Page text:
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Dr. Fabio Rossi and Dr. Judy Illes: A Consensus Is Building on How to Move Forward on Stem Cells

By October 12, 2018No Comments

On Sept. 26, a small group representing both these communities from Canada and the U.S., as well as the government, gathered in Vancouver to identify common values in the arena of stem-cell therapies, and agree on principles to move forward.

This historic moment recognized that patients who seek health solutions to their chronic, unmet medical needs deserve our attention and collaborative efforts. It demonstrated that a meeting-of-minds between researchers, clinicians, ethicists, entrepreneurs and other stakeholders is possible in this highly contentious space.

We unanimously upheld the duty of providers to act in the best interests of their patients and support the over-riding first principle of ‘do no harm’. We agreed that stem cells hold tremendous promise. We discussed the different levels of risk that different stem cell therapies carry, and agreed that they should not necessarily all be held to the same regulatory standards. We agreed that the level of risk is low when stem cells are harvested from a person and then promptly re-injected into a specific part of their own body. By contrast, uses of cells that are taken from an embryo or fetus, or expanded outside of the patient, carry far higher risk. These procedures are human experimentation and belong in a medical setting with ethics oversight and monitoring at a level not available at private clinics.

We agreed that quality control is vital. Knowledge and oversight about what is injected into people is severely lacking today. Transparency about what conditions are being treated and why, and reporting on negative as well as positive outcomes is essential. Potential patients also need be told of the risks so that they have realistic expectations. Conflicts of interest must be disclosed. Advertising must be honest. Stem cell treatments may be beneficial in certain diseases, especially those in which out-of-control inflammation such as osteoarthritis is involved. But to advertise them as a panacea for essentially everything is irresponsible. Errors of omission are as harmful to patients and public trust as overt errors of commission.

We did not agree on everything. We did not agree on whether access to effective stem-cell interventions ought to be a right, or how to resolve tensions between medical and financial imperatives. We did not agree on the extent to which the published research literature supports the efficacy of stem-cell injections. This is an issue that affects multiple fields in science. There are good papers and bad papers and some of the latter can be found in even the most reputable medical journals.

The discussion was not limited to medical issues. We debated the consequences of preventing interventions from being offered in Canada, as onerous regulations may push demand and economic gain to out-of-country destinations and away from regulatory scrutiny. However, we reflected on the possibility that Canada could find itself in a leadership role and enjoy, rather than forego, the benefits of innovation on this landscape guided by a collaborative framework for the private sector that emphasizes efficacy and responsibility.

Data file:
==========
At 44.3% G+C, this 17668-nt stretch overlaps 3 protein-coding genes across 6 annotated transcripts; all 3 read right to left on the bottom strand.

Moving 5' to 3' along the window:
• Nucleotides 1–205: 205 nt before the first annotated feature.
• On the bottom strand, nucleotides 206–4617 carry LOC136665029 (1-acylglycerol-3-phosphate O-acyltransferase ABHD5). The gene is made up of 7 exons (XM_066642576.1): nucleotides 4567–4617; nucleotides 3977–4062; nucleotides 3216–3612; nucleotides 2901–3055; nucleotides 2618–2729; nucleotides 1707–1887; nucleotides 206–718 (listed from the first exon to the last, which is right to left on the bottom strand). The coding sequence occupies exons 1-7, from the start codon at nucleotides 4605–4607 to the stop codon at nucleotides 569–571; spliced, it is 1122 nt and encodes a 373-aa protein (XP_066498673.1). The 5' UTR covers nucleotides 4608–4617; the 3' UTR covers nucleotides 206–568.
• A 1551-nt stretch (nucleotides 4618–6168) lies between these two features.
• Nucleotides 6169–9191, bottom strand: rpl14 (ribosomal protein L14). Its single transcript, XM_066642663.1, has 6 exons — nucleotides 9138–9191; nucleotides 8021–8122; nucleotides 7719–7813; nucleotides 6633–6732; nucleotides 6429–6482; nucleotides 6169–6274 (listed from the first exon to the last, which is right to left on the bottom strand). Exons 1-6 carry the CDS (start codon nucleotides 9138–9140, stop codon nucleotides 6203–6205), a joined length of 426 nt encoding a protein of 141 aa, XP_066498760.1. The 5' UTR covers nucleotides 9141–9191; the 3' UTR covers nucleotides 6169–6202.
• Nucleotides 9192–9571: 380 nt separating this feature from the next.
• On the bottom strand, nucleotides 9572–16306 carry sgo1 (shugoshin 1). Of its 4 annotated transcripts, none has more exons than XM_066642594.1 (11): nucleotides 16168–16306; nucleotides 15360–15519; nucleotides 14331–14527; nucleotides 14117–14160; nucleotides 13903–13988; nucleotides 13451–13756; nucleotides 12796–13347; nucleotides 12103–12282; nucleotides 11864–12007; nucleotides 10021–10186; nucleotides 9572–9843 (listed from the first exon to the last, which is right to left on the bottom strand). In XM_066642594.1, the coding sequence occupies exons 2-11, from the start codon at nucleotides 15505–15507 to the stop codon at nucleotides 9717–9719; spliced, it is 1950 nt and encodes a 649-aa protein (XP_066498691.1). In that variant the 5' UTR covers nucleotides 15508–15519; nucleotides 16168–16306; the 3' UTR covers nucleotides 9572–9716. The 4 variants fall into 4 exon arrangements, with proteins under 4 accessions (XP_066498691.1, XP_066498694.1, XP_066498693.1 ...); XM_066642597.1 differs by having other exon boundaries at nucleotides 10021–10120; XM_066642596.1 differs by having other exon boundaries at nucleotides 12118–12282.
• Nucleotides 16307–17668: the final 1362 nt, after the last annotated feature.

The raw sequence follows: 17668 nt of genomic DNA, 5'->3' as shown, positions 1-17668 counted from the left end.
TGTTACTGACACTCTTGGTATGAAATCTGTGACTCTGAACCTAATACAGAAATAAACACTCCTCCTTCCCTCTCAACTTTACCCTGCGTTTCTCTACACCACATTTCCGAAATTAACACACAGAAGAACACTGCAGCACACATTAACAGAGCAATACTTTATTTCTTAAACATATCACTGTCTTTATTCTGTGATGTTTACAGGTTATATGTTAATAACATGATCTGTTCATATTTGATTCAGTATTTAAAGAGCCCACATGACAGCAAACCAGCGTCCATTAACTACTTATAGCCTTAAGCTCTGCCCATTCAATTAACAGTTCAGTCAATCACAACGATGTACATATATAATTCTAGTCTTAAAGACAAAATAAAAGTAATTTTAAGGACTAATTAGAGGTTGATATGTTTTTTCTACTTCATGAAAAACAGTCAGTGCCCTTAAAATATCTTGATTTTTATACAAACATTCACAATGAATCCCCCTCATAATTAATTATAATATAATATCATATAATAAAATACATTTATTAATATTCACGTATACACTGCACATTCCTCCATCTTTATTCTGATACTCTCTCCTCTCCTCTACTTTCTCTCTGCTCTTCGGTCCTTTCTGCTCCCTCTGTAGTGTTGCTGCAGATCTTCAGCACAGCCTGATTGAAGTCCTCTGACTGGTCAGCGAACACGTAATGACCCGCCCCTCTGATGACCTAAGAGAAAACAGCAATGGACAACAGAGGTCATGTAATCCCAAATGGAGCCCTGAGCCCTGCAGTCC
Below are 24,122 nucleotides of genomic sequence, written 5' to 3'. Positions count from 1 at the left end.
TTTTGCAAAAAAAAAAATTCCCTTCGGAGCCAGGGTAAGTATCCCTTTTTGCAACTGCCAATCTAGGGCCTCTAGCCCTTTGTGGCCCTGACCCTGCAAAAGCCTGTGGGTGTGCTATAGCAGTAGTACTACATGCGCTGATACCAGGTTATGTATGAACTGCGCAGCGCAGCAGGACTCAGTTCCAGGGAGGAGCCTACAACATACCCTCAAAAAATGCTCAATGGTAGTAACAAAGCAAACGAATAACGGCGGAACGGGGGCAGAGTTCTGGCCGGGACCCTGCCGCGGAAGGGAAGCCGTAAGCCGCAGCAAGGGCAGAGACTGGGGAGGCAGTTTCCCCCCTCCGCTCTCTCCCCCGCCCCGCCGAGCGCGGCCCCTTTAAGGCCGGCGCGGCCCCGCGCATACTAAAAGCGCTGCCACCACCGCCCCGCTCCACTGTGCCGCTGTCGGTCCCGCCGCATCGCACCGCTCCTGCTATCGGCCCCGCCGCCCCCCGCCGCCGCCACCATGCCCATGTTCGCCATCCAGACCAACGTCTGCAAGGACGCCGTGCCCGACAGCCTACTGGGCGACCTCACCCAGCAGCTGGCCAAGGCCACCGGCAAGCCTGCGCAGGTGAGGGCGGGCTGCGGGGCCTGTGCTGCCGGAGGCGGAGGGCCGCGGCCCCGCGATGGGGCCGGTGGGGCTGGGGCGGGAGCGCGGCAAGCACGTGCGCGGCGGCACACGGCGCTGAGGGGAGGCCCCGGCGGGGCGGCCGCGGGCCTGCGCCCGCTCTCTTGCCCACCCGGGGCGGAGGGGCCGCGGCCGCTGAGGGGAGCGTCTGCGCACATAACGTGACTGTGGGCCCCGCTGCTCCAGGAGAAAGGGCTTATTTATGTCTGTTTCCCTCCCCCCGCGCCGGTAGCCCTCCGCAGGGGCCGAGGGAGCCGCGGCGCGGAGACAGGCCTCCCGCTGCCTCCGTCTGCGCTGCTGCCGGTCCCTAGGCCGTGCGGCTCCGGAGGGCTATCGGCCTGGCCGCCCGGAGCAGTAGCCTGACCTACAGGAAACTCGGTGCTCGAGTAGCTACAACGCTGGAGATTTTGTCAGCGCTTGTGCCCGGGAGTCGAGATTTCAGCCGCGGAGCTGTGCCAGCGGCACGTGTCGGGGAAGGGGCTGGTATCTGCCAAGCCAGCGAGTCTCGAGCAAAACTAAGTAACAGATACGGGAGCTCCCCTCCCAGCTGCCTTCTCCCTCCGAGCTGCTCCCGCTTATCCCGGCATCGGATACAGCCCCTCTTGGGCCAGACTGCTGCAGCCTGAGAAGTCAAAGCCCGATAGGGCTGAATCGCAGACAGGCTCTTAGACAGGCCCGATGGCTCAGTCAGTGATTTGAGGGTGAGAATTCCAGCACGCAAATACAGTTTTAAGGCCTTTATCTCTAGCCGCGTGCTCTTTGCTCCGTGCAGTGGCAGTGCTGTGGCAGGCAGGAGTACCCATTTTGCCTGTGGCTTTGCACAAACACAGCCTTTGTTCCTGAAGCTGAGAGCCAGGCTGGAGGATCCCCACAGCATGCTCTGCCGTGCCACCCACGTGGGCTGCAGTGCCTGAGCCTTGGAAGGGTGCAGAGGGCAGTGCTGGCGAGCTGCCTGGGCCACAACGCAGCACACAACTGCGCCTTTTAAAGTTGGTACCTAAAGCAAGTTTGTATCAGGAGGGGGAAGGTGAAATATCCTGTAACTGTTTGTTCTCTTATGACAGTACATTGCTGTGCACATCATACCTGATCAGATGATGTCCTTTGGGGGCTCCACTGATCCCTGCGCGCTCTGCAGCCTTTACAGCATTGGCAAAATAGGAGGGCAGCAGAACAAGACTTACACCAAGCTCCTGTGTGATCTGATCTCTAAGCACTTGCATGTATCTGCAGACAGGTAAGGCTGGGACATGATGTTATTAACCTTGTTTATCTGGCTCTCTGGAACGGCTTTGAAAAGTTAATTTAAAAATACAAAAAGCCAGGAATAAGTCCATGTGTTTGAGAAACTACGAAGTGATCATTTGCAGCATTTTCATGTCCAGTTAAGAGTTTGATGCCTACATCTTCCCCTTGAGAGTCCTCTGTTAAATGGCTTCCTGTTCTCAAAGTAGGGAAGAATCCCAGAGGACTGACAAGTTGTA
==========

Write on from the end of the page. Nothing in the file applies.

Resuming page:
What is the call to action? How can we take advantage of opportunity to learn from the troves of patients who are being treated with stem cell therapies below the radar of the health care system?

We collectively propose the formation of a stem cell provider registry program, in which those who enrol certify that they will adhere to the fundamental medical and ethical principles and values we describe. The registry would likely have to focus on the most common treatments, for example musculoskeletal health as a start.

To participate, clinics will have to further require that patients provide an informed consent to share their treatment and followup data for research purposes. These data could be linked to administrative databases that exist in all provinces to provide followup on safety and effectiveness. In this way we could learn if someone who, for example, received stem cells in the knee, has reduced use of painkillers and prolonged time before they need surgery. Large numbers are required for such studies to generate reliable results, but may be readily available with the willingness of clinics to contribute.

No doubt, the devil is in the details. Questions remain. What will constitute control data? What is the latitude for off-label work? What pathways or obstacles does the patent regime offer? Funding will be needed to set up and maintain the registry, and private clinics will have to come on board. Some, as evidenced by the meeting we held at UBC, are prepared to do so. If enforcement is not realistic, self-regulation by clinics will be necessary.

Patients can play an important role by scrutinizing the clinics they are considering for therapy, ensuring the clinic is a member of the registry, and fulfilling test requirements and standardized reports of outcomes over time. Finally, the continuing interest and active involvement of Health Canada in the discussion will help to ensure that the shared vision, goals and methods we propose here see the light of day for the benefit of all stakeholders in this potentially groundbreaking Canadian-led stem cell collaborative initiative.

Dr. Fabio Rossi is a professor of medical genetics and scientific director of BCRegMed and the University of B.C. Dr. Judy Illes is Canada Research Chair in Neuroethics, a professor of neurology and director of Neuroethics Canada at UBC’s faculty of medicine.